U.S. Vice President Joe Biden has drawn the ire of Japan’s media over his comment that America wrote Japan’s Constitution.
A popular front-page column in the national Asahi newspaper said this week that the comment “was unprecedented in its insensitivity” and “could even be considered arrogant.”
Biden made the comments as he launched an attack on Republican candidate Donald Trump on Monday for saying that Japan might need to consider obtaining nuclear weapons in the future.
The vice president said: “He [Trump] talks cavalierly about encouraging other nations … to develop nuclear weapons.”
“Where was he when in school?” Biden asked. “Someone who lacks this judgment cannot be trusted. He’s not qualified to know the [nuclear] codes.
“Does he not understand we wrote Japan’s Constitution to say that they could not be a nuclear power?”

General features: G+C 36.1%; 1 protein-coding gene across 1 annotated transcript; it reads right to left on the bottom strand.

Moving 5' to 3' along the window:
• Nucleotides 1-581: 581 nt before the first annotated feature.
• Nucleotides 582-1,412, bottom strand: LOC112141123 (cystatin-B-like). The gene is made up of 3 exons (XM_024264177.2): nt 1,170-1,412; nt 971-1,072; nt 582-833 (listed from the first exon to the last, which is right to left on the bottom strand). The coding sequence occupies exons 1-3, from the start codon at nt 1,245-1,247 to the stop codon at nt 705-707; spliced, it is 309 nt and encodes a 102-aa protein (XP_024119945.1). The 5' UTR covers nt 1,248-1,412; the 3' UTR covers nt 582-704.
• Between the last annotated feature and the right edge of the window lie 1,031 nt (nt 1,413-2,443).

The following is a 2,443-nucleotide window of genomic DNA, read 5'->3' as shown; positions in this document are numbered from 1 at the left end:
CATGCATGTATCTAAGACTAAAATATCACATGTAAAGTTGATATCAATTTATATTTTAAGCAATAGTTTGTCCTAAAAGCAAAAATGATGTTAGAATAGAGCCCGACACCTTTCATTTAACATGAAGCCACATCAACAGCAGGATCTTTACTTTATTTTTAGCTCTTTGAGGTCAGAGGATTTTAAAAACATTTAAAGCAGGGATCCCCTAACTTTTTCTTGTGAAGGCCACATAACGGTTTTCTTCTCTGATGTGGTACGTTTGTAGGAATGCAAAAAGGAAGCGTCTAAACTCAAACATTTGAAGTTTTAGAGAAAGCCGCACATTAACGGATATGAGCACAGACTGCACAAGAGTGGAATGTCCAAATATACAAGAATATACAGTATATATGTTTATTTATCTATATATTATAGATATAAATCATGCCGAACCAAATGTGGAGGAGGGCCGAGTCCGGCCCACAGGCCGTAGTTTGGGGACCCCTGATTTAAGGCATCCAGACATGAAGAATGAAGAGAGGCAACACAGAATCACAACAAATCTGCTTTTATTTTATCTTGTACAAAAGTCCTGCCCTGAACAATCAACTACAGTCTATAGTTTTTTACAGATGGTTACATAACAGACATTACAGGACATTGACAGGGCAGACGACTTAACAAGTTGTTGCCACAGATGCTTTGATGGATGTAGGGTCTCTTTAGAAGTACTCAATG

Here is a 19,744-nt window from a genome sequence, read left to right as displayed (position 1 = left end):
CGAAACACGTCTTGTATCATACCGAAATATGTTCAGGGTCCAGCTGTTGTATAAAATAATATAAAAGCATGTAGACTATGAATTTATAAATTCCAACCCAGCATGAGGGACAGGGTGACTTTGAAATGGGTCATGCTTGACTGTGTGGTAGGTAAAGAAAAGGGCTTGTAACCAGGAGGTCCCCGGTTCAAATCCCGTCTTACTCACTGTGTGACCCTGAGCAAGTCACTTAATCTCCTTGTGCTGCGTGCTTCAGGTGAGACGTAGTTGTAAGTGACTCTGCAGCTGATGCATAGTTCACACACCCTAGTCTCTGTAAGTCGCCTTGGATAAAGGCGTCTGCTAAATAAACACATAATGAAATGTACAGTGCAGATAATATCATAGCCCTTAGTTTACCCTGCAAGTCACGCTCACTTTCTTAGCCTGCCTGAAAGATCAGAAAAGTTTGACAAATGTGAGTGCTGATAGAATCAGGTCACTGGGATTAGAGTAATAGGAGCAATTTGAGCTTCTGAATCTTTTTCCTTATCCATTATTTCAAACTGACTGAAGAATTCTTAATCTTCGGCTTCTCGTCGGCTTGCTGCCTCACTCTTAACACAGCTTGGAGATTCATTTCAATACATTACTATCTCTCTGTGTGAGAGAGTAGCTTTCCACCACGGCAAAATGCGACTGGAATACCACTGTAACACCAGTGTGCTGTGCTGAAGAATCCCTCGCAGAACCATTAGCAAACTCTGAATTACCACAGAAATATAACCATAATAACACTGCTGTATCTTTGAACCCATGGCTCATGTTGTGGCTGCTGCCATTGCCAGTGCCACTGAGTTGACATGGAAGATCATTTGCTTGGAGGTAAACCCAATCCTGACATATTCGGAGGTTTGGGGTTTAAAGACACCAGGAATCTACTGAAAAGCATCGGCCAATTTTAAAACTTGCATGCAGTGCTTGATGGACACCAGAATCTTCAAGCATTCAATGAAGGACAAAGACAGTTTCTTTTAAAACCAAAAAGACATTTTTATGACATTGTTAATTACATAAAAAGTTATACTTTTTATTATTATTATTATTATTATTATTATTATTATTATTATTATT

Biden’s blunt remarks raised eyebrows in the international community and caused outright anger in some circles in Japan.
In the popular ‘Vox Populi’ column, which runs on the front page of the Asahi daily, the newspaper said, “As a statement made by a sitting vice president of the United States, it was unprecedented in its ‘insensitivity’.”
“Biden’s remark in Pennsylvania, made as if in deliberate disregard of postwar historical reality, could even be considered arrogant,” it added.
The column goes on to refute Biden’s statement with a clear explanation of how the Japanese constitution came into being.
The constitution was drafted by U.S. forces occupying Japan after World War II, though Japan modified the draft somewhat before adoption.
Notably, the constitution does not specifically mention nuclear weapons. Article 9 says the Japanese people “forever renounce war” and says Japan will never maintain “land, sea, and air forces, as well as other war potential.”
Some have speculated that Biden’s comments could embolden those who want to revise the postwar charter.
Additional reporting from Associated Press